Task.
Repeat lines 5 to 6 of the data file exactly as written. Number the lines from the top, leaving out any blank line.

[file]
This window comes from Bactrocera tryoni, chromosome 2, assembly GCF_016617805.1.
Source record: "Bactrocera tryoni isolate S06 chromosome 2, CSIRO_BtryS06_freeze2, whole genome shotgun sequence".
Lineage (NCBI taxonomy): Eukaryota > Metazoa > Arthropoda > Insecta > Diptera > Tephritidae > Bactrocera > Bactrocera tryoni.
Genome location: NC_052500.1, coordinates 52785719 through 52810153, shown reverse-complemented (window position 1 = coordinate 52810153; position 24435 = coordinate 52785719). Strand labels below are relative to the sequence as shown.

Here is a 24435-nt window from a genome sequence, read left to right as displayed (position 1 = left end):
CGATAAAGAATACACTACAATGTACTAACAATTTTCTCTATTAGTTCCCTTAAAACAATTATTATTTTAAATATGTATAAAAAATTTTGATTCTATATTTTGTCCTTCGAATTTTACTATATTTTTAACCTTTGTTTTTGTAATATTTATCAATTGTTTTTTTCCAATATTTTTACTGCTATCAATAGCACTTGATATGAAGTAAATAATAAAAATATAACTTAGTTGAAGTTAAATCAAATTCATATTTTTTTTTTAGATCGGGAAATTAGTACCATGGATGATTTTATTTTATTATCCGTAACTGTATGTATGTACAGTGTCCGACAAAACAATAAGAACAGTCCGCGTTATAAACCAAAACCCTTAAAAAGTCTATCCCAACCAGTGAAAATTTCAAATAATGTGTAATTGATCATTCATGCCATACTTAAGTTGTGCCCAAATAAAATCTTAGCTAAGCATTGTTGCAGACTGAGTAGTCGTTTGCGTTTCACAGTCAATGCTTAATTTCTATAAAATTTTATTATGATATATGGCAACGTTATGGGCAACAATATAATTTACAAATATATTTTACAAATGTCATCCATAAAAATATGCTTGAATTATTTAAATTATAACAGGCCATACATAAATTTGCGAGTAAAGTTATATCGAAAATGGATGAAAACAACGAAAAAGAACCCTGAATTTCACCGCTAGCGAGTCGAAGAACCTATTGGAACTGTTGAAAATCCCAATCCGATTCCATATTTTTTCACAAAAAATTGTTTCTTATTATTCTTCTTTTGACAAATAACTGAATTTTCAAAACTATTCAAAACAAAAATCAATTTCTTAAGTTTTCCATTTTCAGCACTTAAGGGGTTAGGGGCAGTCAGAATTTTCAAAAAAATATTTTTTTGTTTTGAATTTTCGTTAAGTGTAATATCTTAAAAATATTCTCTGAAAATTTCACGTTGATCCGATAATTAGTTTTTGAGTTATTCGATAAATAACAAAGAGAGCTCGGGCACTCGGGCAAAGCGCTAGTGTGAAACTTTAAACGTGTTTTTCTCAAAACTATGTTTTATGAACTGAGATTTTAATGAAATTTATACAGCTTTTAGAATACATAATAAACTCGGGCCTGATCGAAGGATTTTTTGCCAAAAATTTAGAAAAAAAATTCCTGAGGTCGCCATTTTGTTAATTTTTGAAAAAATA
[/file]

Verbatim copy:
Here is a 24435-nt window from a genome sequence, read left to right as displayed (position 1 = left end):
CGATAAAGAATACACTACAATGTACTAACAATTTTCTCTATTAGTTCCCTTAAAACAATTATTATTTTAAATATGTATAAAAAATTTTGATTCTATATTTTGTCCTTCGAATTTTACTATATTTTTAACCTTTGTTTTTGTAATATTTATCAATTGTTTTTTTCCAATATTTTTACTGCTATCAATAGCACTTGATATGAAGTAAATAATAAAAATATAACTTAGTTGAAGTTAAATCAAATTCATATTTTTTTTTTAGATCGGGAAATTAGTACCATGGATGATTTTATTTTATTATCCGTAACTGTATGTATGTACAGTGTCCGACAAAACAATAAGAACAGTCCGCGTTATAAACCAAAACCCTTAAAAAGTCTATCCCAACCAGTGAAAATTTCAAATAATGTGTAATTGATCATTCATGCCATACTTAAGTTGTGCCCAAATAAAATCTTAGCTAAGCATTGTTGCAGACTGAGTAGTCGTTTGCGTTTCACAGTCAATGCTTAATTTCTATAAAATTTTATTATGATATATGGCAACGTTATGGGCAACAATATAATTTACAAATATATTTTACAAATGTCATCCATAAAAATATGCTTGAATTATTTAAATTATAACAGGCCATACATAAATTTGCGAGTAAAGTTATATCGAAAATGGATGAAAACAACGAAAAAGAACCCTGAATTTCACCGCTAGCGAGTCGAAGAACCTATTGGAACTGTTGAAAATCCCAATCCGATTCCATATTTTTTCACAAAAAATTGTTTCTTATTATTCTTCTTTTGACAAATAACTGAATTTTCAAAACTATTCAAAACAAAAATCAATTTCTTAAGTTTTCCATTTTCAGCACTTAAGGGGTTAGGGGCAGTCAGAATTTTCAAAAAAATATTTTTTTGTTTTGAATTTTCGTTAAGTGTAATATCTTAAAAATATTCTCTGAAAATTTCACGTTGATCCGATAATTAGTTTTTGAGTTATTCGATAAATAACAAAGAGAGCTCGGGCACTCGGGCAAAGCGCTAGTGTGAAACTTTAAACGTGTTTTTCTCAAAACTATGTTTTATGAACTGAGATTTTAATGAAATTTATACAGCTTTTAGAATACATAATAAACTCGGGCCTGATCGAAGGATTTTTTGCCAAAAATTTAGAAAAAAAATTCCTGAGGTCGCCATTTTGTTAATTTTTGAAAAAATA